• Territorial disputes arising out of the boundary being left without demarcation in many areas, for instance, in Assam and Tripura. In many areas, territory cartographically shown in the possession of one was in reality, de facto possession of the other
• Territorial disputes arising out of shifting of courses by rivers in sections of the 781 km riparian border
The 6 September protocol has, among others, settled the matter of exchange of enclaves in adverse possession. One hundred and eleven Indian enclaves with a total area of 17,160 acres in adverse possession of Bangladesh are to be ceded to it. Likewise, 51 Bangladeshi enclaves with an area of 7,110 acres in adverse possession of India are to be ceded by Bangladesh. The net loss of land to India in this deal amounts to 10,050 acres. Naturally, one would have assumed that since this ‘notional’ loss would be to the state of West Bengal, any likely opposition should have emerged there.
The most vociferous opposition to the treaty, however, has emerged in Assam and over a far smaller area of land, 357.5 acres, being ceded by it to Bangladesh. This constituency of vociferous opponents, of which the All Assam Students’ Union (AASU), Asom Gana Parishad (AGP), BJP, etc are the prominent components, have accused the Congress government led by Tarun Gogoi of entirely selling out Assam’s interest by ceding to Bangladesh 357.5 acres that belonged to the state.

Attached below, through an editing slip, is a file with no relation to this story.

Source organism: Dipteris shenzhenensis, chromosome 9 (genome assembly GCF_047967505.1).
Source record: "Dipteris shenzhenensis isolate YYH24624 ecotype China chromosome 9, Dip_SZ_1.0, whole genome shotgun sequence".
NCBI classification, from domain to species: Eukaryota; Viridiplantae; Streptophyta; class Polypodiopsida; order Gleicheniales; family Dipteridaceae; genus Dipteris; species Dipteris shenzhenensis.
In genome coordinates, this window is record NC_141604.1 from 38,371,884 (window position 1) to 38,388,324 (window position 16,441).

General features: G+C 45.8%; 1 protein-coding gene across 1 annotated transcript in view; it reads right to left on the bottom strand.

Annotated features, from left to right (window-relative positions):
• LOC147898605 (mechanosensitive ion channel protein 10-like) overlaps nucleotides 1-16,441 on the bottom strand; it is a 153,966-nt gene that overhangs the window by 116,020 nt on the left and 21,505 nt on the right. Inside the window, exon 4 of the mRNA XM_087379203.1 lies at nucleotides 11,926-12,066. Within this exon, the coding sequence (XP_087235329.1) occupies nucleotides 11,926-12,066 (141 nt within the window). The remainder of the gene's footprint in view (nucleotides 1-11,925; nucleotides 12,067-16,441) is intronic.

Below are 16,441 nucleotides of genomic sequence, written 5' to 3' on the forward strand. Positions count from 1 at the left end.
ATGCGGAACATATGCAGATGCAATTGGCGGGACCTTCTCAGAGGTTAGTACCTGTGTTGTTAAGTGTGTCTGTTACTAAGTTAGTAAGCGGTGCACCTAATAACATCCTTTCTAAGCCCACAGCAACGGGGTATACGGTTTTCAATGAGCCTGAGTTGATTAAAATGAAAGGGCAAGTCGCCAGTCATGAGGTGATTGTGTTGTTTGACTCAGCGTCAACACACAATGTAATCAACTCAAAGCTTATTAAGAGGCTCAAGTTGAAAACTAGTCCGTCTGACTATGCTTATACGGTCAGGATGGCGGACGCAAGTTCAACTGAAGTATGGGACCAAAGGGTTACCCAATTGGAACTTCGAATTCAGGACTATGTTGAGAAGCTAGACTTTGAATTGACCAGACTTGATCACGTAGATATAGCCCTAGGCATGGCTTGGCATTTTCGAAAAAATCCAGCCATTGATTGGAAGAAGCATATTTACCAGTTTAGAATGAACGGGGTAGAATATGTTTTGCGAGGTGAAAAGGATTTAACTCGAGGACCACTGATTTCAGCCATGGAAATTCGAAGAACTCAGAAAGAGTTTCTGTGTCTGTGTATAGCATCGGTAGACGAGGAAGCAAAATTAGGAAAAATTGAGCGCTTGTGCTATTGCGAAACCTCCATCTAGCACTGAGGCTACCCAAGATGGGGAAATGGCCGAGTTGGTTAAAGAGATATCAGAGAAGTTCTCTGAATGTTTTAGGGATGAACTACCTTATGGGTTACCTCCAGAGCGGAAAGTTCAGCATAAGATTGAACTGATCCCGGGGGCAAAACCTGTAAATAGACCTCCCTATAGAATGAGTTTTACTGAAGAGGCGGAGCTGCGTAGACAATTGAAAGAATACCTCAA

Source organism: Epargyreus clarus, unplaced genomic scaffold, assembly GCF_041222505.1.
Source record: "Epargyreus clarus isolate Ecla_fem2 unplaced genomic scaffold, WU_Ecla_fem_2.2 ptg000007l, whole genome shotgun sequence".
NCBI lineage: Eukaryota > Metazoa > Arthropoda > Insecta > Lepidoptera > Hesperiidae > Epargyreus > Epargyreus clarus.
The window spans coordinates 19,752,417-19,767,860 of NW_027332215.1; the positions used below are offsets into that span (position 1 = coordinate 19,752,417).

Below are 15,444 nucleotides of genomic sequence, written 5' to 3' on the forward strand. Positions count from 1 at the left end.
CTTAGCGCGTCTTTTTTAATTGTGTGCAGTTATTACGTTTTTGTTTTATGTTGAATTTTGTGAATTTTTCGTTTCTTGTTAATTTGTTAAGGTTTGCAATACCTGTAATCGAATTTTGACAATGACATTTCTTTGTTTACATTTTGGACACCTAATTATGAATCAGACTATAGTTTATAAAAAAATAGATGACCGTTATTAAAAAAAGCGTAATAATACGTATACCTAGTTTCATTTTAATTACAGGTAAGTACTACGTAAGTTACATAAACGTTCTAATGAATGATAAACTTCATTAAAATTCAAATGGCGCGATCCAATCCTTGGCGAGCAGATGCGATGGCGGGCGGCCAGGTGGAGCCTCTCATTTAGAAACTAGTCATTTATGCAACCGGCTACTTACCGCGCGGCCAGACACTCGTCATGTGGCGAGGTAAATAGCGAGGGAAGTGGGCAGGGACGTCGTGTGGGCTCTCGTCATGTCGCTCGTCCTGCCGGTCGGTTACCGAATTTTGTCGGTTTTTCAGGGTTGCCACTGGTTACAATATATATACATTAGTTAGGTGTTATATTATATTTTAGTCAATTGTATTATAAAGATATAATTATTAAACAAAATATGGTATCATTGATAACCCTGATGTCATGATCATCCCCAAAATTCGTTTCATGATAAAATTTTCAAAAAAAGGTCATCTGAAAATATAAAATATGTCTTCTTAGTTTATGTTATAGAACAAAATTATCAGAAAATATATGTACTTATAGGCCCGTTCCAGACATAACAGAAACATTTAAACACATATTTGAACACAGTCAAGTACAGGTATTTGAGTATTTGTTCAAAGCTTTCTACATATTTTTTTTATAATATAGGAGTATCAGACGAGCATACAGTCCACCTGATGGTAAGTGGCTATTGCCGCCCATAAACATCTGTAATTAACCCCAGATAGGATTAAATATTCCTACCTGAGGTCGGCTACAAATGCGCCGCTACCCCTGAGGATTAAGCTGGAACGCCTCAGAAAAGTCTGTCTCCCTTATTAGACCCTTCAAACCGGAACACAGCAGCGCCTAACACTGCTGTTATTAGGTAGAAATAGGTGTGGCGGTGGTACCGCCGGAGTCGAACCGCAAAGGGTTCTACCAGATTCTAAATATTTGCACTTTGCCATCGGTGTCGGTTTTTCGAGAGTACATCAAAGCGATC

Strongly refuting the allegation, the chief minister stated in a press conference that these allegations were not true. He contended that while Bangladesh indeed gained 357.5 acres, Assam has gained 1,240 acres.
The question that naturally arises is, who is speaking the truth here?
The contention of those who are stridently opposed to the deal is that all the land claimed by Bangladesh belonged to Assam. Hence, there is no question of it being in dispute. Therefore, ceding 357.5 acres of it to Bangladesh is absolutely unacceptable. They however fail to admit that in reality the ceded 357.5 acres was likely to be in possession of Bangladesh already and the handing over to Bangladesh is merely a procedural formal acceptance of a de facto reality on the ground.